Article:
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Chess (#1168)

Devangshu Datta  |  New Delhi 

Chess (#1168)

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The World Cup final that started Thursday features Peter Svidler versus Sergei Karjakin, making it an all-Russian affair. Both the finalists qualify for the Candidates, along with Viswanathan Anand, Fabiano Caruana and Hikaru Nakamura. Veselin Topalov and Anish Giri should also make the Candidates on the basis of high average ratings.

The tension may ease a little since both finalists have sealed Candidates spots. But $200,000 will be split by them, with $120,000 going to the World Cup winner. So, there's plenty to play for. Svidler and Karjakin are both highly-experienced, players who know each other well. The four game final could be close. Svidler leads with a convincing win in Game 1. He built explosive pressure in a Kings Indian Attack and won material when he broke through.

Giri, seeded #4, was the highest-rated player to make the semis. But #19 Svidler's cool calculation gave the Russian GM a big win in Game 1 against the Dutchman (who has a Russian mother). Svidler swallowed two pawns and fended off incipient threats to win with black. After that, the 39-year-old shut down Game 2, without giving the 21-year-old Giri much of a chance. In fact, Svidler had a harder time winning his tiebreakers against the young Wei Yi in the quarters.

The other semifinal was a thriller. The #26 seed, Pavel Eljanov added 35 Elo and climbed several places in the world rankings after a sterling display. The Ukrainian came close to winning Game 1 against Karjakin (#11) but top quality defence helped Karjakin hold. Game 2 was a quick draw.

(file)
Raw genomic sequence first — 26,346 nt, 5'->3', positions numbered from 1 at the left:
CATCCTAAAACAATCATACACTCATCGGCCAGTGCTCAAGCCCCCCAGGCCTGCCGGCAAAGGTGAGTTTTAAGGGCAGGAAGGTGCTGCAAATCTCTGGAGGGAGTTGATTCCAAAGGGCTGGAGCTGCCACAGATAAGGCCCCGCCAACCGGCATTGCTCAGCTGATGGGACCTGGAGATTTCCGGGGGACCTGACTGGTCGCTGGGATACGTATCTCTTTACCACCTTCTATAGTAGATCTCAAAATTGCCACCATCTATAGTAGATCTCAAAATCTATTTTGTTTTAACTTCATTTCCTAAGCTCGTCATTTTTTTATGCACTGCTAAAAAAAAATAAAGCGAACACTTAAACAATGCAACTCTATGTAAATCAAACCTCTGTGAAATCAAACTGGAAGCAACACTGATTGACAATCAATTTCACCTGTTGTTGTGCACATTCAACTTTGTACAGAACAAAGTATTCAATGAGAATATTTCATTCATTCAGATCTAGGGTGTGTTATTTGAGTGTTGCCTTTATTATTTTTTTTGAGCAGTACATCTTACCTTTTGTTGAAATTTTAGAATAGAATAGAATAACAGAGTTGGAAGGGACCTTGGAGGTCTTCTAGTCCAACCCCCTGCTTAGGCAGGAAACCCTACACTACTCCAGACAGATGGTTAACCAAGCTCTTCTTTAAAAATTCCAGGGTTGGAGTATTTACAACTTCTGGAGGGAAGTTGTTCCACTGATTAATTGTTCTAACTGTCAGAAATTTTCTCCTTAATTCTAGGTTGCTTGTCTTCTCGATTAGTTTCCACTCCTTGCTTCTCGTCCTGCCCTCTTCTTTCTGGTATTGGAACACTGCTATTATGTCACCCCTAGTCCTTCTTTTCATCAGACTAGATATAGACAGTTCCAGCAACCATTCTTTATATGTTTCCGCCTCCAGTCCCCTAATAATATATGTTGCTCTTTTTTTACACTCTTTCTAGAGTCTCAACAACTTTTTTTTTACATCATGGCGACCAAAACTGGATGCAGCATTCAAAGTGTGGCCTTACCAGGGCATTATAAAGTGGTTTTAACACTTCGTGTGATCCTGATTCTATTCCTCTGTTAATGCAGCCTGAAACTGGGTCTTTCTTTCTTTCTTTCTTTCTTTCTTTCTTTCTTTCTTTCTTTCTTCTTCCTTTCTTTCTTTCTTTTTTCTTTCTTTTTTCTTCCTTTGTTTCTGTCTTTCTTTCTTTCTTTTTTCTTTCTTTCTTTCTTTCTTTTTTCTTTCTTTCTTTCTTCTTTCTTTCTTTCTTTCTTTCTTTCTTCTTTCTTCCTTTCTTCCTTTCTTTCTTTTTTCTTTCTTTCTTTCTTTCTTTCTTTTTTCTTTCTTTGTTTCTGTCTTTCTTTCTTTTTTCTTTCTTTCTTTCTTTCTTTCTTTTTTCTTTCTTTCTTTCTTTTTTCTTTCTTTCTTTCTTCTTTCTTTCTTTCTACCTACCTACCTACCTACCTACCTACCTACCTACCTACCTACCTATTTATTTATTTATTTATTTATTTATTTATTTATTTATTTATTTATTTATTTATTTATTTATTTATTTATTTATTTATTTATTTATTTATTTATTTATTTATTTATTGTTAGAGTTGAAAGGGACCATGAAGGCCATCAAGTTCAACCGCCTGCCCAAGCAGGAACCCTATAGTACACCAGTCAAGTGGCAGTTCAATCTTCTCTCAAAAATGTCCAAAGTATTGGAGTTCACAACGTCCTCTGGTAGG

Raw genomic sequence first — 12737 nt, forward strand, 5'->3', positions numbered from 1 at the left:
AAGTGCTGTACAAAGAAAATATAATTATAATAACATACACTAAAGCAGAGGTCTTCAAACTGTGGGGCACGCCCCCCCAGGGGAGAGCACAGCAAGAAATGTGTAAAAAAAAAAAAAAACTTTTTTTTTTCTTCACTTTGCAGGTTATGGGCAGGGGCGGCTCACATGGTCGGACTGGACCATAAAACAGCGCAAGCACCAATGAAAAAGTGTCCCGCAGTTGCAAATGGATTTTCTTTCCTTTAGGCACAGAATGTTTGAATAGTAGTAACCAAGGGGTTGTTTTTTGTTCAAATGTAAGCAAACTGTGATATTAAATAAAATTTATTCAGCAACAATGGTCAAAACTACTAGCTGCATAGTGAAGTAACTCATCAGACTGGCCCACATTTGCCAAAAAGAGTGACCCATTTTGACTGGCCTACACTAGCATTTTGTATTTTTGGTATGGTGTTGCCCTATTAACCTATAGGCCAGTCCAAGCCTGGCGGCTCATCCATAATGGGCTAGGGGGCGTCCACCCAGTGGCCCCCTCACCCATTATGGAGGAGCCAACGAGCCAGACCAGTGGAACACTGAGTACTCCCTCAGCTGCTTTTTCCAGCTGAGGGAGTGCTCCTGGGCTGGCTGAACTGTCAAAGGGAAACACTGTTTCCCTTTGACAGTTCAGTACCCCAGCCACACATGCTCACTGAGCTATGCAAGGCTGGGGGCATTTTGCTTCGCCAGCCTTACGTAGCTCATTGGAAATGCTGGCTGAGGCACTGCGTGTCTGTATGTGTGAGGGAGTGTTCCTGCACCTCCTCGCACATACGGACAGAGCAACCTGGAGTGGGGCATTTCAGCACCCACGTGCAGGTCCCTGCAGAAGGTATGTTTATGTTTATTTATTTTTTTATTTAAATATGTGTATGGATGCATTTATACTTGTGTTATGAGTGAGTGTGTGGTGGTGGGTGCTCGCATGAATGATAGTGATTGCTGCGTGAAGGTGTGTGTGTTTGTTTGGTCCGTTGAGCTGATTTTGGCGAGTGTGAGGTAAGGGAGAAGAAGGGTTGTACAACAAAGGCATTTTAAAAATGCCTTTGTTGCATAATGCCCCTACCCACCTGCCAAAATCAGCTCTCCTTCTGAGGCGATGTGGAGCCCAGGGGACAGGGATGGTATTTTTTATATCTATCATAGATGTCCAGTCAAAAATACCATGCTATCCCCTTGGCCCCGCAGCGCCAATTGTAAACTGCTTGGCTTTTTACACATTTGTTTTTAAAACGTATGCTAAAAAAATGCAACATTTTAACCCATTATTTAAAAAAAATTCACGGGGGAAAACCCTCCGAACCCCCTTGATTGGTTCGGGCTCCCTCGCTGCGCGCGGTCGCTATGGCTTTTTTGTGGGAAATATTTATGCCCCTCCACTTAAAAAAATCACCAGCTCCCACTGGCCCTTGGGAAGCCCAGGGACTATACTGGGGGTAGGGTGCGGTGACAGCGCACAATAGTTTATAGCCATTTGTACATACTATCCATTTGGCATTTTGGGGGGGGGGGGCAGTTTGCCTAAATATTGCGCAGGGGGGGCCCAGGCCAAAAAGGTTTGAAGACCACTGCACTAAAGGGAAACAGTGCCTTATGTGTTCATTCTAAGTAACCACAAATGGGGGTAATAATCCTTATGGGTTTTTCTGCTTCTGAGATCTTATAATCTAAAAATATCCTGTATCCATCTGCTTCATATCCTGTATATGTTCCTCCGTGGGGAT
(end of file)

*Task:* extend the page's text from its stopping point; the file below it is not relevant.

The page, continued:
Eljanov took the first rapid game (Game 3), and Karjakin broke back, winning Game 4. In Game 5, Karjakin exploited a big error to pull ahead after Eljanov overpressed, holding an edge. In Game 6, Eljanov was on the verge of clinching an equalising win when he made a heart-breaking error. In a winning endgame, he allowed triple repetition that was immediately claimed.

In the DIAGRAM, WHITE TO PLAY, (White: Eljanov Vs Black: Karjakin, World Cup 2015), White clearly has play for the pawn but it's not obvious that he's winning by force. In fact, he is. Play went 27.Ra1! Qb5 [Forced because 27. - Qb4 28. Be1; or 27.- Qb6 28. Bxf6! gxf6 29. Qg3+ Bg7 30. Bd5 fxe5 31. Rg1 Rg6 32. Qxg6 Qxg6 33. Rxg6] 28.c4! Qa6 29.d4! Rxd4 [Or 29...cxd4 30.b4]

Now 30.Qc3! wins a piece 30...Ne4 [Since 30...b6 31.Bxf6 gxf6 32.Qg3+ Bg7 33.Rg1 and Bd5 will mate] Play continued 31.Qxa5 Qxa5 32.Rxa5 Nd2 33.Rd1 Bd6 34.Bf2 Bxe5 35.fxe5 Nxc4 36.Bxd4 Nxa5 37.Bc3 Nc4 38.e6! Rxe6 39.Rd8+ Kh7 40.Bd5 (1-0). An elegant finish.

Devangshu Datta is an internationally rated chess and correspondence chess player

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First Published: Sat, October 03 2015. 00:05 IST